There's probably no better way to get healthy—besides eating well—than going for a run. It's great for your heart, it's actually than people once thought, and best of all—it's free! No gym required. But running in the winter? It's so, well, cold.
You’ve probably heard the saying, “You’ll catch your death of cold!” Luckily, the idea of catching a cold from being in the outdoors doesn't hold much weight. In fact, the has found that cold viruses grow best at about 91 degrees. So, what are you waiting for? Get outside, and get moving! You might even enjoy it.
Before you panic at the sight of snowflakes, consider the positives of cold weather exercise. Humidity is usually at its lowest, making longer workouts less ta. You’ll also burn slightly more calories, as your body’s metabolism increases to keep you warm. Even better, a recent in the monthly journal found that marathoners of varying fitness levels all ran faster times in 40 degree temperatures than in 60 degree temperatures.
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Dressing in layers is a great way to keep warm while you’re moving. Don’t worry if you’re a little cold at the beginning of your workout—you’ll warm up quickly. Here’s a general rule of thumb: aim to dress for 15 to 20 degrees above the actual temperature.
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Cover the Essentials
Hypothermia starts when your core temperature drops below 95 degrees. Considering that your core normally stays around 98.6 degrees, keeping this area warm is crucial. Next, focus on your hands. are preferable over gloves in the coldest temperatures, as your fingers retain heat better when they’re touching.
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Check the Temperature
The right combination of layers keeps you warm. Everyone is different, so use this guide as a starting point.
50°F and above: No need to layer. , or
35°F to 50°F: Shorts or , over a short-sleeved shirt,
20°F to 35°F: , or thicker with long-sleeved shirt underneath, fleece or , or
10°F to 20°F: Same as above but consider wearing and a . Try to limit the amount of exposed skin, especially in windy weather.
Anything below 10°F: Frostbite is a serious risk in temperatures below 0°F. Be smart, and hit the (indoor) gym.
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Leave the Hat?
While many believe most of your heat is lost through your head, this is not necessarily true. The amount of heat you lose is related to how well other parts of your body are covered. In other words, a hat alone won’t keep you warm. As long as your core, feet, and hands are sufficiently covered, you should be okay.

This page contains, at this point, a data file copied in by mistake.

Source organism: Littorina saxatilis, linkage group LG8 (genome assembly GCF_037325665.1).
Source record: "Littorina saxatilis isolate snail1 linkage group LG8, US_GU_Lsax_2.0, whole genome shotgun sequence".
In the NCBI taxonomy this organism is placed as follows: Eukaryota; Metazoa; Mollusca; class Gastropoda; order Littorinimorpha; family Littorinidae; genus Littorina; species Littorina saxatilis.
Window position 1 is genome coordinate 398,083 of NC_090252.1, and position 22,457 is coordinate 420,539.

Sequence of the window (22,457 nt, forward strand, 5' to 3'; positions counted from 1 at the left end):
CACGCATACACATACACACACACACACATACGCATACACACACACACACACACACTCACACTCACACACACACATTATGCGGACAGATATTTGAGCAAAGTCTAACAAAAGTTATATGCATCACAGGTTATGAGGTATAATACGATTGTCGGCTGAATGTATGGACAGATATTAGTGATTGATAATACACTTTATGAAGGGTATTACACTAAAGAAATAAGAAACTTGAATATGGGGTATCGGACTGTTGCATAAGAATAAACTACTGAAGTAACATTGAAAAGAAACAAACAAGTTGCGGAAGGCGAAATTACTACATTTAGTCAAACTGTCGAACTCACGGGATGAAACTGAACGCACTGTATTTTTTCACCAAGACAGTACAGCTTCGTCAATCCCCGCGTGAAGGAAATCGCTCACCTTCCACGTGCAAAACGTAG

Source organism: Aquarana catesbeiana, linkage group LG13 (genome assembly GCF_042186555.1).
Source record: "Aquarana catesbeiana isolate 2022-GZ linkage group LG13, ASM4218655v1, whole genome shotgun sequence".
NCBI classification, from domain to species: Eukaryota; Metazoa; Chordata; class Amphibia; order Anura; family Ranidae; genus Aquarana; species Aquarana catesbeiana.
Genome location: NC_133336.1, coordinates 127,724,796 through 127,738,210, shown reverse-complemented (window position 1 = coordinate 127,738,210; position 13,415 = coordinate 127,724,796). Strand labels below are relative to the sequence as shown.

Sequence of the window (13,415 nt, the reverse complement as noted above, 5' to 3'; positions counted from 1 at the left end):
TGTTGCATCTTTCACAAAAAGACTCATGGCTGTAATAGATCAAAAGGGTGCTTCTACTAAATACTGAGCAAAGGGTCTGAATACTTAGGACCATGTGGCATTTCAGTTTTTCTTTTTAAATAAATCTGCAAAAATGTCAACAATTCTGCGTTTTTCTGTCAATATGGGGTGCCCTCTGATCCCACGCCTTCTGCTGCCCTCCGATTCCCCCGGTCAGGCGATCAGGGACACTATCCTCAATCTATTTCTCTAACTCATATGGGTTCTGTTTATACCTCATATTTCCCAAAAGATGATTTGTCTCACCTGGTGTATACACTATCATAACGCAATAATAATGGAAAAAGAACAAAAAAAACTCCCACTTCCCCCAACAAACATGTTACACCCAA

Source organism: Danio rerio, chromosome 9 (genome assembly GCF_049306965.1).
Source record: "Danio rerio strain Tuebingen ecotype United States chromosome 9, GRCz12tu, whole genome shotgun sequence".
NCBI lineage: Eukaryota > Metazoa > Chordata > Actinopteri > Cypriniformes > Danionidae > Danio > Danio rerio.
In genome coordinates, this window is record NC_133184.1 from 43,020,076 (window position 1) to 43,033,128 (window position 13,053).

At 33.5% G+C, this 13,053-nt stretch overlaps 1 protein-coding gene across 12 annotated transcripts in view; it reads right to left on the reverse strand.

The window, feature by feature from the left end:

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Don't Forget to Hydrate
You may sweat less in colder weather, but you still need to drink plenty of water. Cold air tends to be drier, meaning your body has to work harder to humidify air as you inhale it. When you can see your breath, that’s actually moisture leaving your body. So, make sure to drink water throughout the day—even if you don’t feel thirsty!
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Beat the Sunset
Setting your clock back at the beginning of November means an earlier sunset and shorter days. If you work a 9 a.m. to 5 p.m. job, squeezing in a workout before it’s dark can be tough. Consider waking up earlier (only for a few months!) and exercising before work. If you run in the dark, be sure to wear bright colors, , or , and stick to the sidewalk when possible.
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Warm Up Properly
If you’re doing an intense workout, making sure your muscles are properly stretched and warmed up is key to injury prevention. Dynamic stretches, such as leg swings, and an easy jog will help with muscle stiffness in chilly weather.
Running on fresh snow can be a lot of fun. Ice and firmly packed snow are a different story. You’re less likely to lose your footing and slip on freshly fallen snow. Take it slow, pay attention to where you’re stepping, and watch out for holes or other hazards. Walk across icy patches, and wear shoes with a good tread, such as trail running shoes if you have them—or invest in .
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Try a New Exercise
If you truly despise working out in the cold, it’s not the end of the world. Instead, take the next few months to try a new exercise routine. If you normally run outside, try a spin class. Strengthening lesser-used muscles will help keep you injury-free when you return to your normal routine. Swimming laps in an indoor pool, taking a yoga class, or joining a gym to strengthen and condition your core are all great options.